TUNIS, Jan 15 (Reuters) - The operator of Libya’s 220,000-barrels-per-day Ras Lanuf refinery has disputed a claim by the National Oil Corp (NOC) to have prevailed in a long-running legal dispute, a stance that could delay a restart at the plant.
Though the two sides expressed hope that the refinery would reopen following the rulings, both also appeared to set conditions for ending its four-year closure.
The cases relate to a number of complex claims between the NOC and Libyan Emirati Refining Co (LERCO), which owns and operates the refinery. LERCO is a joint venture between the NOC and TRASTA, a subsidiary of Emirati group Al Ghurair.
The NOC said the disputes had been settled by the International Chamber of Commerce in Paris in its favour, and that it had been awarded $116 million in one case brought by LERCO. It said a second ruling had forced TRASTA to withdraw a claim against the NOC.
But in a statement to Reuters, LERCO said the tribunal had ordered parties to bear the costs of the arbitration in equal shares, because “there was no clear prevailing party”.
The tribunal had dismissed a $4.4 billion claim by the NOC “in respect of LERCO’s alleged refusal to take-or-pay for certain crude oil”, as well as a claim over payment for oil allegedly delivered to the refinery during Libya’s 2011 uprising, LERCO said.
“The Arbitral Tribunal directed that NOC must transparently disclose the basis for its handling cost calculation at the beginning of every year so that those costs can be calculated and verified by LERCO,” it added.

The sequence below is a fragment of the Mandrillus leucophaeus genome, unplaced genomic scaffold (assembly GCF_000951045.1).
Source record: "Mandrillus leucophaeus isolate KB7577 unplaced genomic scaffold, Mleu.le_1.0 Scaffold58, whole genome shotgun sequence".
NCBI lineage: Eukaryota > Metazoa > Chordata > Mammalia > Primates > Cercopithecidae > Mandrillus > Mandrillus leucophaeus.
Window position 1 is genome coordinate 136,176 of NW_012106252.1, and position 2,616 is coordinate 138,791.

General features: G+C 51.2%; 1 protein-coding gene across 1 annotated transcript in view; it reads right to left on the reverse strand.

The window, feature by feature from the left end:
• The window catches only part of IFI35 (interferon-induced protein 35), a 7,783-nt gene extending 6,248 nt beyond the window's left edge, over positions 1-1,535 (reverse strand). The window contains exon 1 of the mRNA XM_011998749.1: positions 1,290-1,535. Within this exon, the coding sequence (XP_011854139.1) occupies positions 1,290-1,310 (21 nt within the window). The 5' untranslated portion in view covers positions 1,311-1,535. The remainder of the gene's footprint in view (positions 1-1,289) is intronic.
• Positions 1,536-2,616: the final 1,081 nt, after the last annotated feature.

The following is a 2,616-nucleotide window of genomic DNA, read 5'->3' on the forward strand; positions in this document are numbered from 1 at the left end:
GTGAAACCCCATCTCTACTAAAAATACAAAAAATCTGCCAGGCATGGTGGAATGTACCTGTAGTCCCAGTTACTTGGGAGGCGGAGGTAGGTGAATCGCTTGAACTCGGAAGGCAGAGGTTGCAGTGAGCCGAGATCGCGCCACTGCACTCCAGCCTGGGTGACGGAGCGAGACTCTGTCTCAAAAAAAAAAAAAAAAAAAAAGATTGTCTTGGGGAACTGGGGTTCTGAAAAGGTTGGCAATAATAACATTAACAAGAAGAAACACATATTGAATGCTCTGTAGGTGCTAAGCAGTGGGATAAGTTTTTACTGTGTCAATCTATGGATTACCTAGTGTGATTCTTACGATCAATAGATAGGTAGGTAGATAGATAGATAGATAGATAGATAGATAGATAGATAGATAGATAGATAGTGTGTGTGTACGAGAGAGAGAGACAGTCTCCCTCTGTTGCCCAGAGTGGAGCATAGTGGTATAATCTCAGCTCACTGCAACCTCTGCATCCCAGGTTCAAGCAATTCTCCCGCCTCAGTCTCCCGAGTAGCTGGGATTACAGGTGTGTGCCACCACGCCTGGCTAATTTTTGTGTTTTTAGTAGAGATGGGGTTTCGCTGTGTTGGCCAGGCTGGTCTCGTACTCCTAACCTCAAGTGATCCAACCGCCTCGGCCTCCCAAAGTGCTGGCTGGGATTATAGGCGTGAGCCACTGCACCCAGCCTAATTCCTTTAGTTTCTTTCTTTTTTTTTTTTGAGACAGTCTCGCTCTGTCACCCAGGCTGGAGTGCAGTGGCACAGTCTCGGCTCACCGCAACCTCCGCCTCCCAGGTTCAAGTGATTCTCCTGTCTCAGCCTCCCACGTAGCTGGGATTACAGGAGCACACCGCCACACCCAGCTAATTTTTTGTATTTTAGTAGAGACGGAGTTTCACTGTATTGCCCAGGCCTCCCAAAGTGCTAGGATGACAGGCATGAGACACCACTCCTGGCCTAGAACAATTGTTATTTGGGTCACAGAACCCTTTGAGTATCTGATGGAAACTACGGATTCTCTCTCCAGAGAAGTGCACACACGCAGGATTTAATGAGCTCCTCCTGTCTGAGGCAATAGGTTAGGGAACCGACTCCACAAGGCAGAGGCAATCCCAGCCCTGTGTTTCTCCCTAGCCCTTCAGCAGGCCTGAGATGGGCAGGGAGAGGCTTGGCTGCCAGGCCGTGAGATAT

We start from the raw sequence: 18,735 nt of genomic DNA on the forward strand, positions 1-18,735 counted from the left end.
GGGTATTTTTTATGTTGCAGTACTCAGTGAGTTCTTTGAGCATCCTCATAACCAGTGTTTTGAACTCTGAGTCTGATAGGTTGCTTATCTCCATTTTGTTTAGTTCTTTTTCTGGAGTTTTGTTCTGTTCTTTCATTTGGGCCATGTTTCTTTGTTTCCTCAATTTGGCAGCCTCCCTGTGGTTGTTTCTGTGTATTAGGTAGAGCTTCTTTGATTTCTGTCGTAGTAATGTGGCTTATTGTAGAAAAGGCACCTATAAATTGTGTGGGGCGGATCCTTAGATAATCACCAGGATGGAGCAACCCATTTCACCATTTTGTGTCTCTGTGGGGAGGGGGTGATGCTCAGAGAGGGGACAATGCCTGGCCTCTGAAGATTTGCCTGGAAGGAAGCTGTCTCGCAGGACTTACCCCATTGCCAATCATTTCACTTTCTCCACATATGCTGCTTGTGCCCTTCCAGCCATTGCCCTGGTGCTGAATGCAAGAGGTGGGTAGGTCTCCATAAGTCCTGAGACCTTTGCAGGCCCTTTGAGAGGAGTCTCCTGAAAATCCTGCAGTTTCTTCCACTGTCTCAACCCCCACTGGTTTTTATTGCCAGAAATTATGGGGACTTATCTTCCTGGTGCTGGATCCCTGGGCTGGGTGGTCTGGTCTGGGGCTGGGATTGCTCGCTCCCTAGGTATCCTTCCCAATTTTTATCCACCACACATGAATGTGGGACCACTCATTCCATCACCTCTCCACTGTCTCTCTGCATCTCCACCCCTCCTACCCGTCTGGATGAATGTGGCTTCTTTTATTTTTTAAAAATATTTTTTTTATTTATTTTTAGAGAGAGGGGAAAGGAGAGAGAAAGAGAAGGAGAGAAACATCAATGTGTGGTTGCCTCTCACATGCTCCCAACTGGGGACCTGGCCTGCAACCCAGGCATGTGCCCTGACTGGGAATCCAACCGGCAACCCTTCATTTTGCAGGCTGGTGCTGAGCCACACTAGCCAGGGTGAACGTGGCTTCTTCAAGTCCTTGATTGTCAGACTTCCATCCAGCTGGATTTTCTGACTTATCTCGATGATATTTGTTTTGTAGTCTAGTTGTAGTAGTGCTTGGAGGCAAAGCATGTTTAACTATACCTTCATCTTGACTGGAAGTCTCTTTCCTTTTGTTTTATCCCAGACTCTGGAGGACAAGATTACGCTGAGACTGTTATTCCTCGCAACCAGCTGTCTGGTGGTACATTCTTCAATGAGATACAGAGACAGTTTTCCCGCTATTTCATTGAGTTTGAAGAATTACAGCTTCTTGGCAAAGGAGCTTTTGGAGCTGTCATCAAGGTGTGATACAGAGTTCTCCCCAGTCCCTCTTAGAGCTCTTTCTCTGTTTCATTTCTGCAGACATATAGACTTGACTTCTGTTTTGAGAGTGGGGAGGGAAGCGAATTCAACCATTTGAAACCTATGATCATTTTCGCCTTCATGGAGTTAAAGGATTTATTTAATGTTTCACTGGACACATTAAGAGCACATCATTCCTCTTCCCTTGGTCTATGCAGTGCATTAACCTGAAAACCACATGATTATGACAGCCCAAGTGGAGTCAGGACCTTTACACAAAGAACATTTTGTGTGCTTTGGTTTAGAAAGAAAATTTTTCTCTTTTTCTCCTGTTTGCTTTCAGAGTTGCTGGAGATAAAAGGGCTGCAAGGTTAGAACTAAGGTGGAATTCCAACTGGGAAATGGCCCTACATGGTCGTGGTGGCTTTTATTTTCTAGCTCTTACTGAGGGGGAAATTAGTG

“LERCO looks forward to restarting the refinery under clear and transparent conditions as soon as circumstances in Libya and site conditions permit and the Board of Directors of LERCO directs to do so.”
In response to LERCO’s statement, the NOC said its claim that there was no prevailing party in the Paris rulings was “absurd”.
“This case was initiated by LERCO, not NOC, and it backfired spectacularly,” the NOC said.
“NOC is seeking enforcement of the award and the earliest possible restart of the refinery.”
Neither side mentioned a deal signed before Libya’s 2011 uprising for TRASTA to invest $2 billion to upgrade Ras Lanuf refinery. The commercial dispute between the NOC and LERCO held up the deal, oil officials say.
Reporting by Hadeel Al Sayegh, Aidan Lewis and Ahmad Ghaddar; Writing by Aidan Lewis; Editing by Dale Hudson